From Alma Ata to the year 2000 : reflections at the midpoint
AbstractAssesses the extent to which the social goal of health for all, formalized a decade ago at the historic Alma-Ata conference, has produced measurable changes in both the orientation of health services and the welfare of humanity. Future-oriented in its purpose, the book takes a hard look at the complexities behind this simple slogan, the reasons for its successes and failures, and the main problems facing the coming decade. Throughout, an effort is made to cast the humanitarian potential of this movement against the realities of a world political and economic order that rarely gives priority to health. The book opens with a brief introduction to the Alma-Ata conference, followed by a reproduction of key statements that have shaped the health for all movement. Against this background, readers are given a detailed, critical assessment of what the vision of health for all has achieved during its first decade of practical application. Drawing upon material prepared for a 1988 conference held in Riga, the author first explains the component principles of health for all and then questions whether the widespread formal adoption of these principles has made any difference in public health. While noting major gains in a number of industrialized and developing countries, the book concentrates on the plight of the poorest countries, where health conditions have either remained the same or deteriorated. Readers are reminded that the development process has done little to relieve the suffering of the world's most vulnerable groups, that efforts to improve health now face a new set of solution-resistant problems, and that socioeconomic progress will stagnate unless these problems are quickly and effectively addressed. To this end, the chapter concludes with a series of proposals for securing the necessary motivation and support, followed by ten detailed lines of action that must be followed in order to address these problems in the spirit of health for all through primary care. Proposed lines of action are presented in the second main chapter, which records highlights from the Forty-first World Health Assembly, including an assessment of the future of the health for all strategy, a round table on the tenth anniversary of Alma-Ata, and resolutions concerning the need to develop leadership for health for all. The book concludes with a critical review of the main tasks to be faced in the coming years and a compelling reminder that successes and failures will be measured in terms of human lives and deaths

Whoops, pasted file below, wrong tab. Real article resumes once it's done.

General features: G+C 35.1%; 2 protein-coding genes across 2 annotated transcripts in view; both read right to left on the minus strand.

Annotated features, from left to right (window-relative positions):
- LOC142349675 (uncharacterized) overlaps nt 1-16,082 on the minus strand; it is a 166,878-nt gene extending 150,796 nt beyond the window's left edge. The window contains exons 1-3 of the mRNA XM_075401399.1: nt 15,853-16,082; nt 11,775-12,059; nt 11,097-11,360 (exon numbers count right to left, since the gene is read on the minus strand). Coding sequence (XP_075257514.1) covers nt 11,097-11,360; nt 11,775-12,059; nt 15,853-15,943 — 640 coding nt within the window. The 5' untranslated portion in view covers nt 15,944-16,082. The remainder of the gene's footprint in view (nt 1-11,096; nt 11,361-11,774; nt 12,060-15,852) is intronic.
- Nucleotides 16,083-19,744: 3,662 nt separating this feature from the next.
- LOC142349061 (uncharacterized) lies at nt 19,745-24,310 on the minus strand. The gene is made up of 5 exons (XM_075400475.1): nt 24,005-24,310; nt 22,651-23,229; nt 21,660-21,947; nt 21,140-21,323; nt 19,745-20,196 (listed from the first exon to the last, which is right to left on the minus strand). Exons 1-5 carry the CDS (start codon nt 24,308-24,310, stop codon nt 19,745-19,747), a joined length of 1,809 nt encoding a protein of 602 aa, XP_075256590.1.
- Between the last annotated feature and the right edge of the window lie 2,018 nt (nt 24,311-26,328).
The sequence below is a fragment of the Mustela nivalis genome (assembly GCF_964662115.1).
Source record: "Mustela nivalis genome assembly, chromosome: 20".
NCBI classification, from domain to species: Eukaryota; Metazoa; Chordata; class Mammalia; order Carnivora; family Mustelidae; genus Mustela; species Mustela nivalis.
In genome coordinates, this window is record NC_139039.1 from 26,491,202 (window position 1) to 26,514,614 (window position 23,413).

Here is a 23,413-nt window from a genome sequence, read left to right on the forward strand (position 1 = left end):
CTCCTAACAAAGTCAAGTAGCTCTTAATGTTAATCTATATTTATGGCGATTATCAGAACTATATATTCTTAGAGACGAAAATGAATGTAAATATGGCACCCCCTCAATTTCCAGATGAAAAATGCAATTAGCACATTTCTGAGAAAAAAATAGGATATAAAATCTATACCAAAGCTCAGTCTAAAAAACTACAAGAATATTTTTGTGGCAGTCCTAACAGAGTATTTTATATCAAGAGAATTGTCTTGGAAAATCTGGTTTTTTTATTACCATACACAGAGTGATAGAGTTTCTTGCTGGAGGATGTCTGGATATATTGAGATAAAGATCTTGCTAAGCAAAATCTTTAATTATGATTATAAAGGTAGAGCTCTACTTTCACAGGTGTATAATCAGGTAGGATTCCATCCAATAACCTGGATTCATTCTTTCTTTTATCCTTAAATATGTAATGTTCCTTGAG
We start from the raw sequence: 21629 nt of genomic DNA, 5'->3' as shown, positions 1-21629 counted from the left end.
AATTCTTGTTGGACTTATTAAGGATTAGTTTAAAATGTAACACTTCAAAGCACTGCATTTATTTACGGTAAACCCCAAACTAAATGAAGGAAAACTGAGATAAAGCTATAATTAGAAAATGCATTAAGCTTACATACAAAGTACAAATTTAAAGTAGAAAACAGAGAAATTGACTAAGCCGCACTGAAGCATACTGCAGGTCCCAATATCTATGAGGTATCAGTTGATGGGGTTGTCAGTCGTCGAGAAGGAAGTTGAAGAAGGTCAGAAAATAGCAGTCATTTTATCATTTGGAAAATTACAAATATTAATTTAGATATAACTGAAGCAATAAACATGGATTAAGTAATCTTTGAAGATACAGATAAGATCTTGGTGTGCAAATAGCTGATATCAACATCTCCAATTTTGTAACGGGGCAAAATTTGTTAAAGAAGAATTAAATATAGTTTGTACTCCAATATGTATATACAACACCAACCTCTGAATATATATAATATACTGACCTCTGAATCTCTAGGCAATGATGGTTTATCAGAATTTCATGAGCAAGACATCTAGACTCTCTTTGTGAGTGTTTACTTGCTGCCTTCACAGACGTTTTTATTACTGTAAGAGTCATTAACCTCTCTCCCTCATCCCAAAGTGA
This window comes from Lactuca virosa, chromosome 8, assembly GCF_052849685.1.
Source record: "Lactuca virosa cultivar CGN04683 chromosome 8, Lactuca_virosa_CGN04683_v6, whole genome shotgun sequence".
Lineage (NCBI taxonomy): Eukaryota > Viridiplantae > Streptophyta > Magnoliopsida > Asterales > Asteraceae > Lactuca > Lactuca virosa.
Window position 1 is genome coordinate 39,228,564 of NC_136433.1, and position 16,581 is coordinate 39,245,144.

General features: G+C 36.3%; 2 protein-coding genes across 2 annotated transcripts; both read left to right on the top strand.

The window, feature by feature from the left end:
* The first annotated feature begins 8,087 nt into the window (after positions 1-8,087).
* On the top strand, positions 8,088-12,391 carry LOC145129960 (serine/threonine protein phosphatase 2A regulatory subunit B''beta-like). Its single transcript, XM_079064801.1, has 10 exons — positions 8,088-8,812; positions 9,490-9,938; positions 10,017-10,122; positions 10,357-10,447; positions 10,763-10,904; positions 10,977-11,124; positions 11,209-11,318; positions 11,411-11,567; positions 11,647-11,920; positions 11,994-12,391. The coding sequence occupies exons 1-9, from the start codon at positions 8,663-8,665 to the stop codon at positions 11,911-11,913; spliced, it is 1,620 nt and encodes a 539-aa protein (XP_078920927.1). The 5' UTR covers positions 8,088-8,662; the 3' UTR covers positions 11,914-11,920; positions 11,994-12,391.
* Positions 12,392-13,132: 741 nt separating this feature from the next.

World Health Organization & International Conference on Primary Health Care (1978 : Alma Ata, USSR). (1988). From Alma Ata to the year 2000 : reflections at the midpoint. Geneva : World Health Organization. http://www.who.int/iris/handle/10665/39323
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